We chatted on the way to the airport with the WheelTrans driver who works the night shift. We were her last passengers of the day. I’d asked her to tell me about her shift. What’s it’s like on the night bus that ferries people with disabilities from one place to another throughout the night. If I had the energy I’d patent that as an idea for a reality television show. She laughed and talked about driving people from bars, and casinos and movies and shows from their homes and back. I made a few jokes about driving drunks and gamblers around and she said that she had a story or two to tell, as a professional woman, she didn’t tell them but her chuckle was explicit.
The Night Bus
In a way I wished that this conversation could have been taped so that it could be played for those who are newly disabled or for those who have a pity approach to disability. It was such a fun conversation about people living real, adult lives doing real, adult things. Partying. Gambling. Hitting a late night movie. Catching a live show. Drinking. Dancing, Attempting to do the nasty in the back seat. LIVING with a disability. Not laying in wait for death, with a disability.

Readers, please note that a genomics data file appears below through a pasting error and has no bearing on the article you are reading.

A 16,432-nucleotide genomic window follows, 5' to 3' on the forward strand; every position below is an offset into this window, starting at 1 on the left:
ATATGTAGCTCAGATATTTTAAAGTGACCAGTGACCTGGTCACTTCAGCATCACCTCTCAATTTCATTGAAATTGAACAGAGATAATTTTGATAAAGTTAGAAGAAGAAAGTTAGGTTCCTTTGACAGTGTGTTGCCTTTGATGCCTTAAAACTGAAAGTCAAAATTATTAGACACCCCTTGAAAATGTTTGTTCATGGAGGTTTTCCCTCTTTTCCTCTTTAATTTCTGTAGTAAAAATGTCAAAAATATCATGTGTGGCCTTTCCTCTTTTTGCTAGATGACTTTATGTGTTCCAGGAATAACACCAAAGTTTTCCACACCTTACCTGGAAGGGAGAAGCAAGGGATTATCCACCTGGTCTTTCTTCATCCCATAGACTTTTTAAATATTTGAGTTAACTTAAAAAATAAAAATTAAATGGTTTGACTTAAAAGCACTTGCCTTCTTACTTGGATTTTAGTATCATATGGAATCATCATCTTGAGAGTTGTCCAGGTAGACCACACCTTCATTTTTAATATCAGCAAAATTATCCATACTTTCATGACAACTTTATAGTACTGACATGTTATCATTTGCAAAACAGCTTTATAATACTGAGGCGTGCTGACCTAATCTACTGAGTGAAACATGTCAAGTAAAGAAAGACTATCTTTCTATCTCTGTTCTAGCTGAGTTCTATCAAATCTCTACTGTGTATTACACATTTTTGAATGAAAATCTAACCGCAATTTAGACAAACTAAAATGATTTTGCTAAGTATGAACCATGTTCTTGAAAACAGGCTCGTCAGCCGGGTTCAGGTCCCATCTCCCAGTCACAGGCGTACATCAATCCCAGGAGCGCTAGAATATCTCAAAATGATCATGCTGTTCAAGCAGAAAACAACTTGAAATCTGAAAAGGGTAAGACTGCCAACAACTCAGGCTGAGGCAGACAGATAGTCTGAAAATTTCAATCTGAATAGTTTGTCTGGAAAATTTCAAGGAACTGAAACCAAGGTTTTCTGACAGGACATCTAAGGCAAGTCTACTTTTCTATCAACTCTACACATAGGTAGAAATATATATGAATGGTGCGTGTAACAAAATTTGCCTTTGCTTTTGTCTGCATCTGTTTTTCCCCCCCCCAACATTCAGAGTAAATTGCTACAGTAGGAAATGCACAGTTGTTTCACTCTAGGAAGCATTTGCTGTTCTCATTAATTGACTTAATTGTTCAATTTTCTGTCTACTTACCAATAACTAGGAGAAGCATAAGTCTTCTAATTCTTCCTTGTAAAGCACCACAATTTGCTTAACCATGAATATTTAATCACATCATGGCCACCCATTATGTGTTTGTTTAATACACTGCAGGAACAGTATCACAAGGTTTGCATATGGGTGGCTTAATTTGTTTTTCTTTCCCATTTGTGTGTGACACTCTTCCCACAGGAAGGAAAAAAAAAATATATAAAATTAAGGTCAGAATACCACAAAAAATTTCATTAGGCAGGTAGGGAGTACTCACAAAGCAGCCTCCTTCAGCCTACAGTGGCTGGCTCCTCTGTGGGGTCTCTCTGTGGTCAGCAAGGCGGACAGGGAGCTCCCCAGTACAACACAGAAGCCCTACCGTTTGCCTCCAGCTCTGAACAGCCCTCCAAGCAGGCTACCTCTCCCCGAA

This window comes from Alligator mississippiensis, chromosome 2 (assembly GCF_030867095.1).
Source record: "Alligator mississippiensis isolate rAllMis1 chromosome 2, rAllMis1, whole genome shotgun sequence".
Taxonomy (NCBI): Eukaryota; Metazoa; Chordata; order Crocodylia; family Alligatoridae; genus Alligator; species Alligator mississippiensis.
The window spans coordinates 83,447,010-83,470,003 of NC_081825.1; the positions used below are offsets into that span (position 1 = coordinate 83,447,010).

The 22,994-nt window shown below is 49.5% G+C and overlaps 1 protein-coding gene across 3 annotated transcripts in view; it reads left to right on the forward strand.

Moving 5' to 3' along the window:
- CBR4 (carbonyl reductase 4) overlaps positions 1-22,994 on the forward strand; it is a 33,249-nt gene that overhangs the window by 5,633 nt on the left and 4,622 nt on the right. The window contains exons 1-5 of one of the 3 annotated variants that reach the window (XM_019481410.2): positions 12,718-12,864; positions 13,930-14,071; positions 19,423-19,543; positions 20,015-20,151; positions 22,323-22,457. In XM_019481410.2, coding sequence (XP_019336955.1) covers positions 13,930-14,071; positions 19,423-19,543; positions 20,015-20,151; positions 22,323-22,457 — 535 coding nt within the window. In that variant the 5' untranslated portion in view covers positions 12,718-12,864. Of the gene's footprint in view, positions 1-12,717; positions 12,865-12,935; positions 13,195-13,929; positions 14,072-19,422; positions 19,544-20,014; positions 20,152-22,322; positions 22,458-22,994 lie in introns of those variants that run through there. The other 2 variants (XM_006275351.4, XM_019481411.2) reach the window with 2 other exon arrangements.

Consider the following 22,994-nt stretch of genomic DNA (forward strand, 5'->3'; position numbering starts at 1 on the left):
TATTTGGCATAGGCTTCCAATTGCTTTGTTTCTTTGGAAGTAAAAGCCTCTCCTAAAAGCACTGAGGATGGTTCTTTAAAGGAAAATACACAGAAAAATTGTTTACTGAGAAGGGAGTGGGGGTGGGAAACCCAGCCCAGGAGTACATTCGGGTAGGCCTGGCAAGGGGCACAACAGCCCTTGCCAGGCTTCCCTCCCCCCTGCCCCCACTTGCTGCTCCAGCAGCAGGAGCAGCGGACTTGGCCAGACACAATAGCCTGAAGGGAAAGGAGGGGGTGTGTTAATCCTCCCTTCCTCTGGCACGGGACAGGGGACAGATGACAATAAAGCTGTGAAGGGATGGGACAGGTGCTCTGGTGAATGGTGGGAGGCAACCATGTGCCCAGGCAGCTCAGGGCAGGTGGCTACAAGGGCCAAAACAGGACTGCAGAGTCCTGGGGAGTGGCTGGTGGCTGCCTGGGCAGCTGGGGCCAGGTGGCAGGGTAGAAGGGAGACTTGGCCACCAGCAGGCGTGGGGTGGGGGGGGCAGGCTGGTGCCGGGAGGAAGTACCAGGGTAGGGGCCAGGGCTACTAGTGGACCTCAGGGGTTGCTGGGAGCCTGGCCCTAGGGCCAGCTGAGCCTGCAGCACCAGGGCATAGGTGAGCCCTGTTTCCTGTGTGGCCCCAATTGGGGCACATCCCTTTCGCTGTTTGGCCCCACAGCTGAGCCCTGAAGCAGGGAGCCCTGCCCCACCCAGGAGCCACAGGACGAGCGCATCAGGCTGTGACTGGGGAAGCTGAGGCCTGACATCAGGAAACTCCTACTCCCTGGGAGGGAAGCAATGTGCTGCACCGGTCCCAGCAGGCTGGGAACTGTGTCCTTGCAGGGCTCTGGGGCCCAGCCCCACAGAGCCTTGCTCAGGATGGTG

Some of those who constantly think that euthanasia is the answer simply can’t imagine that life with a disability can simply be life with a disability. If someone with a disability who rode the night bus had written ‘Me Before You’ it would have been a short story about two people arguing over who got to throw up in the toilet first after a drunken night out.
And here, on the night bus, we sat. Sober. Serious. Contemplating a 14 hour trip from home in Toronto to hotel in Whitehorse. That’s a helluva trip with or without a wheelchair. Just happens that the wheelchair is an integral part of the ‘getting there’ process. And it’s not ‘getting to’ death’s door, it’s getting to a city in one of Canada’s territories, a place of adventure.
Riding the night bus, a good start to what turned out to be a great day.